Tycho Brahe and the measure of the heavens
|By John Robert Christianson
|Reviewed by Bill Barton
|Reaktion Books 2020
In this book John Robert Christianson, Professor Emeritus of History at Luther College, Decorah, Iowa, takes the reader through the life of Tycho Brahe (1546–1601). The subject’s life is told in six chapters, while the final seventh chapter deals with developments in the three quarters of a century following his death.
Brahe was a Danish aristocrat astronomer during the Scientific Renaissance, a period which saw astronomy move from a vehicle for casting horoscopes, based on classical civilisation’s ideas of the heavens, to an accurate, measured science. Brahe had two observatories at Uraniborg and Stjerneborg on the island of Hven, in the Øresund strait (the part of the Baltic Sea lying between Denmark and Sweden).
Tycho’s life at the royal court of Kings Frederick II (1534–1588) and Christian IV (1577–1648) is told. Titles bestowed by the monarch brought with them financial reward, which could be spent as the recipient saw fit – in this case on astronomical instruments and his own printing works to publish the results of observations. Frederick supported him whereas Christian did not, and as a result Tycho left Denmark, settling in Prague for the final years of his life. This biography includes the incident where Tycho lost the end of his nose and his romantic involvement with Kirsten Jørgensdatter, who was not of noble birth and hence could never be married to someone of Brahe’s position in life.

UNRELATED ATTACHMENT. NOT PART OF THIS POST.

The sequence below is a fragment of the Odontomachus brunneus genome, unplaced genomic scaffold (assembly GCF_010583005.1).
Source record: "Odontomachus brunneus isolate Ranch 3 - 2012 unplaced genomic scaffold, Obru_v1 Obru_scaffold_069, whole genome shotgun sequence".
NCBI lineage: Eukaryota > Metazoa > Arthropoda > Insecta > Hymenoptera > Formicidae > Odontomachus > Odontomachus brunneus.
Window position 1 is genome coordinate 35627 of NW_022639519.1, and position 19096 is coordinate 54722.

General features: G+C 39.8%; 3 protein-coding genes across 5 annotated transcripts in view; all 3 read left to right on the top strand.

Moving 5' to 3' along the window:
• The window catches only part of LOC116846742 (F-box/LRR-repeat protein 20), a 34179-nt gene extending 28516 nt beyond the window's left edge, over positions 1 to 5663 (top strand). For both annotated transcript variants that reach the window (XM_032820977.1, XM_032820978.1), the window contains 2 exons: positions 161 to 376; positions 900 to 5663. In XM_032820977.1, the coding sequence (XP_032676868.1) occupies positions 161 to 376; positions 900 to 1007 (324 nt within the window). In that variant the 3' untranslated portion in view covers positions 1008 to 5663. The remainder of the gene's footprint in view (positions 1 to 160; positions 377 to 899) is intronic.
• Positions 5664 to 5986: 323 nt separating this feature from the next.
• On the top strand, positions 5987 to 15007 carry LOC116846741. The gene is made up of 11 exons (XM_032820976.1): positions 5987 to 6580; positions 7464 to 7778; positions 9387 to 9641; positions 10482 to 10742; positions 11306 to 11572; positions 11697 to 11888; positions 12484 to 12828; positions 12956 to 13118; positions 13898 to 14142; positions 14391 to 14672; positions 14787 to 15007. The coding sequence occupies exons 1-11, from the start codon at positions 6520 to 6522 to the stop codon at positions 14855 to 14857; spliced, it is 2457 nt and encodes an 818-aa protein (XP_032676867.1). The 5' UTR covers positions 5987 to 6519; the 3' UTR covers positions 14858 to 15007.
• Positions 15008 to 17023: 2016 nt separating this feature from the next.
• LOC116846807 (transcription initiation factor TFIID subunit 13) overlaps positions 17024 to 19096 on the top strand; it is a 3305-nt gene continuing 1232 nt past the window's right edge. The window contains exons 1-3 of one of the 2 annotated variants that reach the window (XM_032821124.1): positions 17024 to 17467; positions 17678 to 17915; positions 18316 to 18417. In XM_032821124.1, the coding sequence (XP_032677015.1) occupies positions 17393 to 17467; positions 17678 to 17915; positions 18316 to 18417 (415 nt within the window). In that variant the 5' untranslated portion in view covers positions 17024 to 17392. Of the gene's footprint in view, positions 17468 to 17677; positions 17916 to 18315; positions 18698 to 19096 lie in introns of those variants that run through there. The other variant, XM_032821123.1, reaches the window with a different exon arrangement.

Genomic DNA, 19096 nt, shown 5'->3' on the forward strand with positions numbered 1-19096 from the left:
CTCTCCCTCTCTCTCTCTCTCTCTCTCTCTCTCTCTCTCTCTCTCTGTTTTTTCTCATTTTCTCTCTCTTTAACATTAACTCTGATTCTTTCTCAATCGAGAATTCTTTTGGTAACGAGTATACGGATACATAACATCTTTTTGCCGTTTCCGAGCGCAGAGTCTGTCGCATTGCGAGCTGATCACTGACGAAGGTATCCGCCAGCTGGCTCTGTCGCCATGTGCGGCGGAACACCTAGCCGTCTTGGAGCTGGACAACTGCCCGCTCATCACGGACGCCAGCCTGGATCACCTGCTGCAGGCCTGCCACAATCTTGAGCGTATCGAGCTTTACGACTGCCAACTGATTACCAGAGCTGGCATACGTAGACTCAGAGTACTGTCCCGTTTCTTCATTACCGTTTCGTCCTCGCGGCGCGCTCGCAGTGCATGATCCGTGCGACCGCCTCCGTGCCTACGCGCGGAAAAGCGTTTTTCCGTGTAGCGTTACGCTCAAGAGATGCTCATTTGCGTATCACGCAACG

Tycho’s passion in astronomy was for accuracy of observation which, in turn, could be used to produce more accurate theories and hence more reliable predictions of future events. To this end, Tycho developed naked-eye light cutters or ‘pinnacidia’, so that measured celestial angles could be recorded with unprecedented accuracy on instruments before the introduction of telescopic sights. Not only was Tycho an astronomer, but he was his own observatory’s director, giving his students observing projects to complete.
This volume includes an index, is referenced and there is a reading list allowing the reader to fully follow up topics. However, a glossary of terms is not included, which resulted in the reviewer turning to Internet encyclopaedia websites to gain insight into some less well-known historical activities. The chapters are of a fair length and the images are particularly well matched to the text. Would I recommend this book? Yes I would.
Bill Barton is the Deputy Director of the BAA Historical Section.